Oliver Davies Darton/Longman & Todd, ISBN 0-232-52626-5 (revised edition) 2008.
I admit that this will not appeal to many re-enactors and that it is a wordy, deep and complex book that I found a challenge, but it was worth the read.
It is a study of the history, personalities, practices and written work of the so called "northern tradition" of Christian spirituality that florished from the 14th century up until the Reformation. Indeed many of the principal movers and shakers of the Protestant reformation such as Zwigli and Luther were "raised" up within this tradition.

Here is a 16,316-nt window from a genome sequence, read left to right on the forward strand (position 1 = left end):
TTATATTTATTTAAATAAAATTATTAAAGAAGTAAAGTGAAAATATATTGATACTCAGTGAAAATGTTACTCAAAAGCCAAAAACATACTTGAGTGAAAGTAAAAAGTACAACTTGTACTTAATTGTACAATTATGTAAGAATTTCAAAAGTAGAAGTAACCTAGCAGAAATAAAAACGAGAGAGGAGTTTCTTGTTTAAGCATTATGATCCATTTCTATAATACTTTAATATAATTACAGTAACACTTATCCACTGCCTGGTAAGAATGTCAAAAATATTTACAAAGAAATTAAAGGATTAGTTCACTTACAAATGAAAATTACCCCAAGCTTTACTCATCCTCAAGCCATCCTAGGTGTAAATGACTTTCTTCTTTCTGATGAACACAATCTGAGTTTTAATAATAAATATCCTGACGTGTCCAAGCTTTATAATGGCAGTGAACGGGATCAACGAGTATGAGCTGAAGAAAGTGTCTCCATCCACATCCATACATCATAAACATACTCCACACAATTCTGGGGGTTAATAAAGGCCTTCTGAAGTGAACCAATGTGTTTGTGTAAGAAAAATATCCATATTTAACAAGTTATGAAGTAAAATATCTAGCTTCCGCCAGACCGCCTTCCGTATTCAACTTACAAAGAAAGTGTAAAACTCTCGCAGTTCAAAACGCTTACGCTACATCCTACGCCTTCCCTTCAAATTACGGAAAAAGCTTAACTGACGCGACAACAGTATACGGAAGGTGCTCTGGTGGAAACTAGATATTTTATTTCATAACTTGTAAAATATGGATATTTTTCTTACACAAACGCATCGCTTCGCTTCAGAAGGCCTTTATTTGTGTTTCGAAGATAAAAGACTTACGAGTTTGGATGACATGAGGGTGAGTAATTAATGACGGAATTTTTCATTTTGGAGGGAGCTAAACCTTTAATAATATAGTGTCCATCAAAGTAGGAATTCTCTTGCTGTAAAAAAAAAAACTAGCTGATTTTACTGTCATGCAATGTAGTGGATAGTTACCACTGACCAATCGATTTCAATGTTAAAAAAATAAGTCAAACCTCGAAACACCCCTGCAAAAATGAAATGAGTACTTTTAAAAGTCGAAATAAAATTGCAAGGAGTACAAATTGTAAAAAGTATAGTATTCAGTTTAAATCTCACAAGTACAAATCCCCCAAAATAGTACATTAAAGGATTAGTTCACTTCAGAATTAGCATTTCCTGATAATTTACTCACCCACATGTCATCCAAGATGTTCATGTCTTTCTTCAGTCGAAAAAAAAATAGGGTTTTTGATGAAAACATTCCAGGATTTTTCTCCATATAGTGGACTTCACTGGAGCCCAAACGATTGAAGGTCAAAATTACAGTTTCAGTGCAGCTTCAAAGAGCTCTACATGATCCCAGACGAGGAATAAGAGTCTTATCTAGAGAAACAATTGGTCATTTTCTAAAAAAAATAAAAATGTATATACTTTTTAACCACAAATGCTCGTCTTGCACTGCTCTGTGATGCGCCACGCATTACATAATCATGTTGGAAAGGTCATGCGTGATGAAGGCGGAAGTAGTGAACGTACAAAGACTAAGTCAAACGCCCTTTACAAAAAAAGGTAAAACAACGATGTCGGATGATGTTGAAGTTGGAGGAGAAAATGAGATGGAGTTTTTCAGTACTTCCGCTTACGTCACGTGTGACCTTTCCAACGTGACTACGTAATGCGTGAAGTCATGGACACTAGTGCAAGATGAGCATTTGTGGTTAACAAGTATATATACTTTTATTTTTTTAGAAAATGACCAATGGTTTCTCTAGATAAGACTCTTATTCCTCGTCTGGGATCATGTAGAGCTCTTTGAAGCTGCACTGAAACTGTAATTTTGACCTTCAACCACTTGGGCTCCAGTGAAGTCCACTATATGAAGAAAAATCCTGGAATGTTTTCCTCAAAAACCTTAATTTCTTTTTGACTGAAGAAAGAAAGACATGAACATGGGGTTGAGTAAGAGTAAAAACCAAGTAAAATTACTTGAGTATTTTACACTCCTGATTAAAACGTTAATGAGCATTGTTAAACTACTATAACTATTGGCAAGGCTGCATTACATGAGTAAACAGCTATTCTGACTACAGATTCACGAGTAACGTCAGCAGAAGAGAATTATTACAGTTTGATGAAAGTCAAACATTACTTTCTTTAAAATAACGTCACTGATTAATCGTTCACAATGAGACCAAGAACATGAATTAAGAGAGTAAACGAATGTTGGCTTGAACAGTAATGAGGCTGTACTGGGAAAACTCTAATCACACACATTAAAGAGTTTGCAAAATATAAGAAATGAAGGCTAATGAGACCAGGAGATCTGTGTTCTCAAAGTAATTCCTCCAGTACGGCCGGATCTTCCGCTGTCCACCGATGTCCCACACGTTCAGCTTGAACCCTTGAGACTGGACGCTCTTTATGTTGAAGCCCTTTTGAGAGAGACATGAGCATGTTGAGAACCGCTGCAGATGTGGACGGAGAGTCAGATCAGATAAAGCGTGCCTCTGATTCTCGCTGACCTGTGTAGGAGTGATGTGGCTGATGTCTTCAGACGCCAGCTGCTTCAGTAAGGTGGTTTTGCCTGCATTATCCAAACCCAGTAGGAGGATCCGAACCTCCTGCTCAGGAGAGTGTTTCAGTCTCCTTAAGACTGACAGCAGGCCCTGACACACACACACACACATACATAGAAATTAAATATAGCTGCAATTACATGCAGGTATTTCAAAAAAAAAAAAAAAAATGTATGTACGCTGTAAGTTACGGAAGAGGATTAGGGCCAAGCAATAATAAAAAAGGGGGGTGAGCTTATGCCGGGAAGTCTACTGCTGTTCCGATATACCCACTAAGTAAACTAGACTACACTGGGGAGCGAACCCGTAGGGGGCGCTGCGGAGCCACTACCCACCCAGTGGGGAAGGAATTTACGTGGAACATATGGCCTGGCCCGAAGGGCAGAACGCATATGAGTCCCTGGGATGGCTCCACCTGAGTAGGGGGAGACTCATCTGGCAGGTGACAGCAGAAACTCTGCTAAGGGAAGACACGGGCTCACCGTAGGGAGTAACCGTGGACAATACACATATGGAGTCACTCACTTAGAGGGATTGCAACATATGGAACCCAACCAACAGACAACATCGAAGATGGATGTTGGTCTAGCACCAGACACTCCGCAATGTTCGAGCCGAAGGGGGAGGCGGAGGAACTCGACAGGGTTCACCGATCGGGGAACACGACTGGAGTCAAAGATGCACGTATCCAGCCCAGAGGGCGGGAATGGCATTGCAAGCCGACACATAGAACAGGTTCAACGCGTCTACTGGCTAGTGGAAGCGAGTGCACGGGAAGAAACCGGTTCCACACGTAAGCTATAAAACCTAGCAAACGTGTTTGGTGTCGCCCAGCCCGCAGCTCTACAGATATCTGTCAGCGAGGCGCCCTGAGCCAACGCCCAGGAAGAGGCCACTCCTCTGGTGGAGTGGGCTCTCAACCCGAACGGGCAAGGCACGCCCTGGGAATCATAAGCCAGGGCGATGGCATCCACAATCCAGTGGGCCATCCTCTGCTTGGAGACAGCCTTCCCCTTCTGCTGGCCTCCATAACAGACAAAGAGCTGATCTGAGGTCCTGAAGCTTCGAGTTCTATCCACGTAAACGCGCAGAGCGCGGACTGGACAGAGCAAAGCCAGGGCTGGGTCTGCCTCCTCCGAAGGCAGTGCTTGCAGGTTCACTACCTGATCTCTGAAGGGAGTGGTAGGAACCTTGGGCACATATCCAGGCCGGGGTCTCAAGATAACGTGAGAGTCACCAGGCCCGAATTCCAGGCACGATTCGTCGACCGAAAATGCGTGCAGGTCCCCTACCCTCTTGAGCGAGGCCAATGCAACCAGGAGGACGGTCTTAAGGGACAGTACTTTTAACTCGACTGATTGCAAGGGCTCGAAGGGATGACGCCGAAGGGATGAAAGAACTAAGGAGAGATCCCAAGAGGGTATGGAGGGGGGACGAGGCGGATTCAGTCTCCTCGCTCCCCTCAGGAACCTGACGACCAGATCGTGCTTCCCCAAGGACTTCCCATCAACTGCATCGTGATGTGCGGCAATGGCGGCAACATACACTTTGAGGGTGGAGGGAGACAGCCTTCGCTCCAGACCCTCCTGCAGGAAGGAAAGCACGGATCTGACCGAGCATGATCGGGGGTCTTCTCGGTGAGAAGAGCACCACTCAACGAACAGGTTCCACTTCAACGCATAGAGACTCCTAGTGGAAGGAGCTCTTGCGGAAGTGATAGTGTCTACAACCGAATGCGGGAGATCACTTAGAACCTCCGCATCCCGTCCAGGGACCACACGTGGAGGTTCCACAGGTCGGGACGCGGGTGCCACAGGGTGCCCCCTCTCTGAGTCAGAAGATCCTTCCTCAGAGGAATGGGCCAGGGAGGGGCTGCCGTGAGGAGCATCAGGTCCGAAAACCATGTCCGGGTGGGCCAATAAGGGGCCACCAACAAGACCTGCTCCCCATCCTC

As such it disproves the notion that the Catholic faith was stagnating or monlithic during the latter middle ages. Some of the authors here, while orthodox Catholics would find their work proscribed after the Council of Trent for instance but were accepted during their own lifetimes. It descibes how orthodx Catholic Christians increasingly looked towards their own spiritual needs and how fine the line was between what was acceptable and what was deemed heretical.
Anything with a vague historical bent
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